Alaskan Snow Crab Legs w/ Sliced New Potatoes, Green Beans, and Pasta Salad

August 8, 2013 at 5:16 PM | Posted in greenbeans, potatoes, Sea Salt, seafood | 1 Comment
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Today’s Menu: Alaskan Snow Crab Legs w/ Sliced New Potatoes, Green Beans, and Pasta SaladAlaskan Snow Crab Legs 006

 

 

Rain and humidity throughout the day and night, Blah! A very laid back of a yawner day around here today. Still purchasing those White Seedless Grapes but starting to see less of them at Kroger. But the good news on the Apple front is that Gala Apples are starting to come in and they are delicious! For dinner tonight, Alaskan Snow Crab Legs w/ Sliced New Potatoes, Green Beans, and Pasta Salad.

 

 

I purchased some Alaskan Snow Crab Legs from Kroger yesterday for dinner tonight. Delicious and easy to prepare, you got to love that! To prepare them I needed about 2 lbs snow crab legs (more or less is ok, however many you can eat), 1 cup Old Bay Seasoning, Ground Pepper (to taste), and a couple of dashes of garlic salt, oh and 1 big pot of boiling water. To prepare just fill cooking pot big enough to fit crab legs with water, bring to boil and add seasoning. Careful not to let it boil over, which happens very easily. Then put the clusters of crab legs in and let them simmer for about 8 mins. Remove crab legs from water, shake them a little to remove water they were cooking in and served while hot! The meat is so tender and sweet! Plus as most Seafood it’s low in calories, carbs and fat.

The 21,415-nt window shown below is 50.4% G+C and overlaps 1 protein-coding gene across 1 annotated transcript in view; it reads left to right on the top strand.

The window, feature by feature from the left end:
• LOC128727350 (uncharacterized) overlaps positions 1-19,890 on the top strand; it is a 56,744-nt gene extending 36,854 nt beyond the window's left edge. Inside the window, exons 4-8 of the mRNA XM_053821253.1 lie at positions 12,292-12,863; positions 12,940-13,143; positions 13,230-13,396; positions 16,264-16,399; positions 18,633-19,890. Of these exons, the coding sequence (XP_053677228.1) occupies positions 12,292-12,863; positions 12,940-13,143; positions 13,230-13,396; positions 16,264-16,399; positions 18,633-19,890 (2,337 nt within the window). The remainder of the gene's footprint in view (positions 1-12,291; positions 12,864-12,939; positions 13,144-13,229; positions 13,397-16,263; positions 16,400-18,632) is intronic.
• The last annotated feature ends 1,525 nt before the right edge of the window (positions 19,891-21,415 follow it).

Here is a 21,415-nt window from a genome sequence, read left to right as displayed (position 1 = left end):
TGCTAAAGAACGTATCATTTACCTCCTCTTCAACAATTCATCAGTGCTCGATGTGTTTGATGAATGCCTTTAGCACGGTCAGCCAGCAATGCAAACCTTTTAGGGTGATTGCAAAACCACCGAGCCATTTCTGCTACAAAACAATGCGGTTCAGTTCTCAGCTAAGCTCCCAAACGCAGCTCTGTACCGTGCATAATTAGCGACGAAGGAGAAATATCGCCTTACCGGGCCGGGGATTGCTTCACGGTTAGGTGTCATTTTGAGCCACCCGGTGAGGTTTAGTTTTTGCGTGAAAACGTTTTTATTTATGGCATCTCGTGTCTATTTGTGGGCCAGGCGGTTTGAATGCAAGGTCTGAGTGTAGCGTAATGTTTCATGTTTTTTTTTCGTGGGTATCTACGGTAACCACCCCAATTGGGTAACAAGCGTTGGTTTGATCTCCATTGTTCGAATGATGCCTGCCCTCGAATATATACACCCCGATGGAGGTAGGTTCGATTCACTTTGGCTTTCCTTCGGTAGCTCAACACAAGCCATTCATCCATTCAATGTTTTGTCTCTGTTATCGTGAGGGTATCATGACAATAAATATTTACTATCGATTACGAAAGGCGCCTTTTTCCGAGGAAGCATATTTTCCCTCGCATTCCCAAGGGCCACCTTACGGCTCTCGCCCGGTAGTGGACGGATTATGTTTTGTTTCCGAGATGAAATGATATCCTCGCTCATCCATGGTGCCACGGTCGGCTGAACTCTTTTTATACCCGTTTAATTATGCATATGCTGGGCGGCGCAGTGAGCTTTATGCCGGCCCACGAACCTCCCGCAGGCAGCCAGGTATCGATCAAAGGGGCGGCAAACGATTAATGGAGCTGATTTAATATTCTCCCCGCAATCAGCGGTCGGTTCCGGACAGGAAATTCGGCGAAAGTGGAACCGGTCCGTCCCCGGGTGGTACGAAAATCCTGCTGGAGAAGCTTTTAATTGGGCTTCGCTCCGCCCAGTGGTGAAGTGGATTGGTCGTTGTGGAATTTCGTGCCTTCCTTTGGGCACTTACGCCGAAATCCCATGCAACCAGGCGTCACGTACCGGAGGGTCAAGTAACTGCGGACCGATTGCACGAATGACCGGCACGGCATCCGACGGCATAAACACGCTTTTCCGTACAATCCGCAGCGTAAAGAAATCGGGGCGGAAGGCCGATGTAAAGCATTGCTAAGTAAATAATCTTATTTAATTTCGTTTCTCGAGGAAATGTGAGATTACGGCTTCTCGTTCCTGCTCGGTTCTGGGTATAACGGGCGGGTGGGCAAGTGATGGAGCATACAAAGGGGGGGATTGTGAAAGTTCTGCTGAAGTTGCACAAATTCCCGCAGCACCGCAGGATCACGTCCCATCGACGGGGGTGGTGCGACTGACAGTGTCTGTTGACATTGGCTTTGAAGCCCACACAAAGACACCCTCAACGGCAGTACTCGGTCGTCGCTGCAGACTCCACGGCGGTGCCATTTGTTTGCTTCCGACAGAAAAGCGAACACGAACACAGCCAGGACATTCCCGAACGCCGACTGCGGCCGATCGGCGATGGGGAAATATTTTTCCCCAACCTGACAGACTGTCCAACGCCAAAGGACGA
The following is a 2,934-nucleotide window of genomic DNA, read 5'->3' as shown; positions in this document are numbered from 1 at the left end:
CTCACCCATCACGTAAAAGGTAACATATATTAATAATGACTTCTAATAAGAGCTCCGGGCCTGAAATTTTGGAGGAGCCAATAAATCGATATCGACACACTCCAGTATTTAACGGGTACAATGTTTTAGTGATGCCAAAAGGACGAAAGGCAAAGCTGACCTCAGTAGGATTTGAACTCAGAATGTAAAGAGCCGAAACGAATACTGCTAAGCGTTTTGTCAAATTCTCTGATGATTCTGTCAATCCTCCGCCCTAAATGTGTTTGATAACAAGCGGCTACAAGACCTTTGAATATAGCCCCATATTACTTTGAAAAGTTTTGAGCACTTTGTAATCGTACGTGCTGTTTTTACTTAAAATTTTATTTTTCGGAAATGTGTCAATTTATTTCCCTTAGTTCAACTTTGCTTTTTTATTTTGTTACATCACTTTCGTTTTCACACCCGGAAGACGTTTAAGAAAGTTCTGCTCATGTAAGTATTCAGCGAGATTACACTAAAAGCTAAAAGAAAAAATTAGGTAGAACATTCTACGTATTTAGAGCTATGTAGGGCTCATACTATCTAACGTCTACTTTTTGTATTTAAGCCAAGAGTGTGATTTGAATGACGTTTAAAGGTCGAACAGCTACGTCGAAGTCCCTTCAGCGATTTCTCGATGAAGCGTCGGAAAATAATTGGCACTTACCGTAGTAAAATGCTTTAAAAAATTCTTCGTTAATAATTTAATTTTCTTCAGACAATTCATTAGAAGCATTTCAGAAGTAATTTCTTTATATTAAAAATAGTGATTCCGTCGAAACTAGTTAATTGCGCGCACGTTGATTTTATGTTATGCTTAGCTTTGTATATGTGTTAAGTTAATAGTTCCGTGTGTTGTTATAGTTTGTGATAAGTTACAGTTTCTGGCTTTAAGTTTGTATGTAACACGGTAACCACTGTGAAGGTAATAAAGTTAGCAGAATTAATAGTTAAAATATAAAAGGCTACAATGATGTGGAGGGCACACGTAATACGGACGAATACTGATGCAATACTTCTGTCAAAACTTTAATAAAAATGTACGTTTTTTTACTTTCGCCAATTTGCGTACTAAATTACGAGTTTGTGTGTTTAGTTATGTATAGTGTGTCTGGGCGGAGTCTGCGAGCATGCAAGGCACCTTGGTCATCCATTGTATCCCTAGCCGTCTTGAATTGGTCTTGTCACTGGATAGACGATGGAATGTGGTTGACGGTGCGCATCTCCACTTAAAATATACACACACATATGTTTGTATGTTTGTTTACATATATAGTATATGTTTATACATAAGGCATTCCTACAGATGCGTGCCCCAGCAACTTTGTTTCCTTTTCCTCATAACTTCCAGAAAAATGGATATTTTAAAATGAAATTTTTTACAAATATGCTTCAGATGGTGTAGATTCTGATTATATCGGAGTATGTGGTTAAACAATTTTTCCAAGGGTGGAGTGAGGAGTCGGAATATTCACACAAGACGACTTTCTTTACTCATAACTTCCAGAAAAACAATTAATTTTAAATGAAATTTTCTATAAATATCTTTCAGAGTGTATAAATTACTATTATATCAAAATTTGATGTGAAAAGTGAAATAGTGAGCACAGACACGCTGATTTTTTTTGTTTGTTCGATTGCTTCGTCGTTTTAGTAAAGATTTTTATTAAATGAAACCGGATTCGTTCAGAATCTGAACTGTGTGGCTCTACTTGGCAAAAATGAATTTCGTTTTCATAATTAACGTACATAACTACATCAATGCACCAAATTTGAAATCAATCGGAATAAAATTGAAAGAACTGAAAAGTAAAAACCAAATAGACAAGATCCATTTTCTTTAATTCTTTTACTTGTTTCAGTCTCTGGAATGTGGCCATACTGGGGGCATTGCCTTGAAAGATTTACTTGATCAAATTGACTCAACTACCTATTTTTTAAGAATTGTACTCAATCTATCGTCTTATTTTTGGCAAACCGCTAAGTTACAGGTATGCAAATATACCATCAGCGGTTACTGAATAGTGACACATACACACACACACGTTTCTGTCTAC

To go with the Crab Legs I prepared a can of Del Monte Sliced New Potatoes, Del Monte Cut Green Beans, and I had a lot of the Italian Pasta & 3 Bean Salad leftover so we also had that. Potatoes and Green Beans just seem like a natural to go with any Seafood or Fish. For dessert later a bowl of Del Monte No Sugar Added Peach Chunks.

 

 

 

 

 

ALASKA SNOW CRABAlaskan Snow Crab Legs 005

ALSO KNOWN AS:
Opilio, Opies
SOURCE:
U.S. wild-caught from Alaska’s Eastern Bering Sea

OVERVIEW

Snow crab – named for their sweet, delicate, snow-white meat – is one of Alaska’s signature crab fisheries. Although the Alaska snow crab fishery has had its ups and downs over the years, management has effectively responded to these fluctuations. Every year, scientists determine the abundance of the snow crab resource. Using these abundance estimates, managers set a harvest limit for the following fishing season. So in 1999 when scientists found that the snow crab stock had fallen below the minimum stock size threshold (i.e., had become overfished), managers cut harvests for the following fishing seasons to a level that would allow the stock to recover. Under conservative harvest levels, Alaska snow crab has rebounded and is now above its target population level. This is good news for the resource and for fishermen, too. An abundant resource can sustainably support higher harvests, and managers boosted the harvest limit for 2011/2012 by 64 percent to nearly 90 million pounds.
In 2005, the derby-style fishery – where anyone could enter the fishery and the fishery was closed when the catch limit was reached – was replaced with an individual fishing quota (IFQ). Under the IFQ management system, individual fishermen are given a share of the harvest and can catch their share at any time during the fishing season. This has resulted in a safer and more efficient fishery, as fishermen can take weather and economic factors into account when deciding when to fish.

 

NUTRITION
Crab provides many dietary benefits, including a low-fat source of protein.
Servings 1
Serving Weight 100 g (raw)
Calories 90
Protein 18.5 g
Fat, total 1.18 g
Saturated fatty acids, total 0.143 g g
Carbohydrate 0 g
Sugars, total 0 g
Fiber, total dietary 0 g
Cholesterol 55 mg
Selenium 34.6 mcg
Sodium 539 mg
Snow Crabs Table of Nutrition

 
http://www.fishwatch.gov/seafood_profiles/species/crab/species_pages/alaska_snow_crab.htm
http://www.fishwatch.gov/index.htm

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